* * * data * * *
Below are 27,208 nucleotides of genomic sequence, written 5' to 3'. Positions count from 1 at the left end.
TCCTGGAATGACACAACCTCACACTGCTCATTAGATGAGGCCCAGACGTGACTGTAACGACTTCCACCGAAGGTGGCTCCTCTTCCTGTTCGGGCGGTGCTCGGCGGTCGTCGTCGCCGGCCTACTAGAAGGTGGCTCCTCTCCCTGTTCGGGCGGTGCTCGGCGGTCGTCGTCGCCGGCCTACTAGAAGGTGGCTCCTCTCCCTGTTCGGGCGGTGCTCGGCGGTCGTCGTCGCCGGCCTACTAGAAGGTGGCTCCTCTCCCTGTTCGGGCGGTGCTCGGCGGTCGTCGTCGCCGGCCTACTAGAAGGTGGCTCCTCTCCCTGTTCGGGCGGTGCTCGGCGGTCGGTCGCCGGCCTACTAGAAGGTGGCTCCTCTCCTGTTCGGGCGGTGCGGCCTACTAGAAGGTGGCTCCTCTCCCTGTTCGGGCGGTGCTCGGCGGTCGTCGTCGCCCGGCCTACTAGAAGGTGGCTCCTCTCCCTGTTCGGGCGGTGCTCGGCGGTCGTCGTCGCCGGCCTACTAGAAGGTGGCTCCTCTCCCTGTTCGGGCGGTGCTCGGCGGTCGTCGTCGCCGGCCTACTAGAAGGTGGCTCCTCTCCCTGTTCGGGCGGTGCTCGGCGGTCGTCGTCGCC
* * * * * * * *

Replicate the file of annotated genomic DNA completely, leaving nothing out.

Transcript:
Below are 27,208 nucleotides of genomic sequence, written 5' to 3'. Positions count from 1 at the left end.
TCCTGGAATGACACAACCTCACACTGCTCATTAGATGAGGCCCAGACGTGACTGTAACGACTTCCACCGAAGGTGGCTCCTCTTCCTGTTCGGGCGGTGCTCGGCGGTCGTCGTCGCCGGCCTACTAGAAGGTGGCTCCTCTCCCTGTTCGGGCGGTGCTCGGCGGTCGTCGTCGCCGGCCTACTAGAAGGTGGCTCCTCTCCCTGTTCGGGCGGTGCTCGGCGGTCGTCGTCGCCGGCCTACTAGAAGGTGGCTCCTCTCCCTGTTCGGGCGGTGCTCGGCGGTCGTCGTCGCCGGCCTACTAGAAGGTGGCTCCTCTCCCTGTTCGGGCGGTGCTCGGCGGTCGGTCGCCGGCCTACTAGAAGGTGGCTCCTCTCCTGTTCGGGCGGTGCGGCCTACTAGAAGGTGGCTCCTCTCCCTGTTCGGGCGGTGCTCGGCGGTCGTCGTCGCCCGGCCTACTAGAAGGTGGCTCCTCTCCCTGTTCGGGCGGTGCTCGGCGGTCGTCGTCGCCGGCCTACTAGAAGGTGGCTCCTCTCCCTGTTCGGGCGGTGCTCGGCGGTCGTCGTCGCCGGCCTACTAGAAGGTGGCTCCTCTCCCTGTTCGGGCGGTGCTCGGCGGTCGTCGTCGCC